Thinking while driving

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ON a hot Thursday afternoon last week, Auntie Di and I took off to Lundu, a town some 80km away from the city; at my driving speed, an hour plus to reach.

 

MISSION SCHOOL: Margaret Hugh, daughter of a catechist, is seen with pupils of the Stunggang School in 1934.

It was great to meet many friends and relatives there, all eagerly awaiting the arrival of the Rt Rev Datuk Bolly Lapok, Anglican Bishop of Sarawak and Brunei, and his deputy Assistant Bishop Aeries Sumping Jingan, to consecrate their new church dedicated to St Francis of Assisi.

100 over years ago

While waiting for the ceremony to start, many things crossed my mind, among which were the conditions of life in those days among the early Christian missionaries.

There were other Christian missionaries of various denominations working here for over 100 years, but I was thinking specifically about those who came from the Anglican Communion.

In school our teachers told us that in order to succeed in life, one had to have the zeal of a missionary, the patience of a fisherman, the constitution of a cow and the memory of an elephant.

While at the wheel, I thought of  Fr Gomes, the priest who started a mission centre and school at Stunggang in 1852; he laid down a ground rule: “People who come as missionaries must have patience and faith (and be prepared) to undergo personal privation, to abandon the comforts of social and civilised life and to be content with the native fare.”

First question I asked of myself was who first thought of sending missionaries from England to Sarawak, a distance of thousands of miles in between, in slow boats over dangerous oceans.

Apparently, after one Englishman became a ruler of a territory in the Far East, much interest was shown  by the church people in London. His Grace the Archbishop of Canterbury (William Howley) and the Bishop of London (CJ Bloomfield) were attracted to the idea of a foreign mission.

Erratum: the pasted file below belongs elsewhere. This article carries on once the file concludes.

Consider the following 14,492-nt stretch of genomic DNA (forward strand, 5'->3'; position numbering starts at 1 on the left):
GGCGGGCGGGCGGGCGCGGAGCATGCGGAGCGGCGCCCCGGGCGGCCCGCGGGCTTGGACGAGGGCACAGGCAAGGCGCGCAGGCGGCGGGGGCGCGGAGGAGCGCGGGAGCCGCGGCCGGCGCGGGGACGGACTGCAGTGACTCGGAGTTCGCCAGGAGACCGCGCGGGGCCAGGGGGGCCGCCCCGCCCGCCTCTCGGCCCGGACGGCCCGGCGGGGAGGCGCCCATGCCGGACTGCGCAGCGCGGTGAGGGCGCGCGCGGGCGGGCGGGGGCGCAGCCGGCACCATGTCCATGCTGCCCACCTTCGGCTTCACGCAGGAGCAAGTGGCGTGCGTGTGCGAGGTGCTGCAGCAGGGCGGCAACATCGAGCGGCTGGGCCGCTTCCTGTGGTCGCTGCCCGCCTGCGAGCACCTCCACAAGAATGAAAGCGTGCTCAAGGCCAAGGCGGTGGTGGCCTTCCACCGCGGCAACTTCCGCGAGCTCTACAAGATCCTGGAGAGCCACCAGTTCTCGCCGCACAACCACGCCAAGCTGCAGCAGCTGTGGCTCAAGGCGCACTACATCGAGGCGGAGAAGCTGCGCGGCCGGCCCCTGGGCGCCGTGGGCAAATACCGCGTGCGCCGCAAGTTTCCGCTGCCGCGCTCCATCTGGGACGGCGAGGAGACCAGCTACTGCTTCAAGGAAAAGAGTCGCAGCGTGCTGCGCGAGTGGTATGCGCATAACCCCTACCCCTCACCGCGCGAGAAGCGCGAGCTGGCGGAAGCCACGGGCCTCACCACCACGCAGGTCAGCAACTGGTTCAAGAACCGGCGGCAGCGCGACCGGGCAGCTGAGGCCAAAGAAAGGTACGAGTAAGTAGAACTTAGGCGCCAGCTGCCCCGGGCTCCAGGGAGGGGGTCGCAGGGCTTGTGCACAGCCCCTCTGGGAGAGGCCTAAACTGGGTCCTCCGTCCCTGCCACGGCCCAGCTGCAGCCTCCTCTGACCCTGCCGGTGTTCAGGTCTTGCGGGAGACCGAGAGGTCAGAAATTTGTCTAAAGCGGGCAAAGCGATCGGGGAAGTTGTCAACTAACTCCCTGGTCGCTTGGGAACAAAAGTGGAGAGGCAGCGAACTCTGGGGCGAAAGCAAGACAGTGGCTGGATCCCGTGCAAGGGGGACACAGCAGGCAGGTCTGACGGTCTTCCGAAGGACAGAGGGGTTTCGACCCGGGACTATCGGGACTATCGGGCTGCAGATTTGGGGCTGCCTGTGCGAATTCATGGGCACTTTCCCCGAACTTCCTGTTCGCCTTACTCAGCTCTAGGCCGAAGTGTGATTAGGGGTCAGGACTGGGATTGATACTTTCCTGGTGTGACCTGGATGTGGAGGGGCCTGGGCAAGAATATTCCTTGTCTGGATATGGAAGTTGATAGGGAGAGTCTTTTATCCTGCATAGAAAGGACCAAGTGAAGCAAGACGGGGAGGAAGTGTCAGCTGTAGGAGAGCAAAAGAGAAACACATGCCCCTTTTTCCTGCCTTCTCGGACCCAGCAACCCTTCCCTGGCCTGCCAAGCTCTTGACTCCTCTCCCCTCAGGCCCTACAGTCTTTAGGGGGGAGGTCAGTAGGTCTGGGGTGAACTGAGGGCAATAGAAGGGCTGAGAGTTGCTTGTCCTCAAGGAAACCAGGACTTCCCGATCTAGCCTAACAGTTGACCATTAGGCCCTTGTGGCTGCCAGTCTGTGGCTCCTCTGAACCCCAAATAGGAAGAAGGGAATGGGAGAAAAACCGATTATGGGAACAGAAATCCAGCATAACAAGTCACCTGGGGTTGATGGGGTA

Consequently, the Borneo Church Mission Institution was formed in 1846 and funds were raised. Rajah James Brooke gave his blessing though allegedly he was not really interested in organised evangelistic work. He was more interested in introducing educational and medical services to his new state and what the missionaries had planned to do would fit in squarely with his scheme of things.

Soon three priests were picked to go over to Sarawak, to be led by Fr Francis Thomas McDougall, doubling as a surgeon. Fr SF Montgomery and clergyman WB Wright were to assist him. Only the first two together with their families and friends went; Montgomery having died before the team departed for Borneo.

It took them almost five months to reach Singapore and another 10 days to Sarawak (Kuching) on June 29, 1848. After them came many others too numerous to name while driving.

When you see the legacy of early Christian missionaries in Sarawak, missionaries of all denominations, except for Hupe, a German missionary from the Rhinish Mission, one can’t help admiring how the seeds they planted have taken root and borne fruits to this day. No doubt some had fallen by the wayside but generally the robust ones have seen good harvest over here, permanently, we pray.

The early missionaries had had their fair share of trials and tribulations in their work as well as in their personal lives. Dr McDougall was heavily criticised for his role in taking part in warding off the so-called pirates. The deaths of his children, here and in England, would have affected his work, but he carried on in his vocation nevertheless.

During the Chinese Insurrection of February 1857, he tended to the sick, buried the dead and looked after the orphans and gave them education.

When the sponsors in England ran out of funds, McDougall was about to throw in the towel but somehow or rather the mission survived.

That’s an example of persistence and determination.

These pioneering missionaries were tough guys, trudging on foot uphill and down dale for miles, negotiating the slippery logs in the steamy jungles of Borneo, being harassed by mosquitoes and leeches, in constant danger of snake bites – to reach out to the people whom they tried to convert to their faith.

Imagine how they sailed in small rickety boats along the coast of Sarawak braving the risks of pirate attacks and stormy seas.

Only after a while did the mission acquire the boat Sarawak Cross and the Santosa.

That was an improvement in terms of travelling.

Remember how they suffered from all sorts of illnesses, cholera often breaking out, and it was not at all surprising that many of them stayed for a while only and went home on medical grounds.

But the hardest ones stayed on and on.

Wherever they went, they started not only a mission station but also a school for the locals.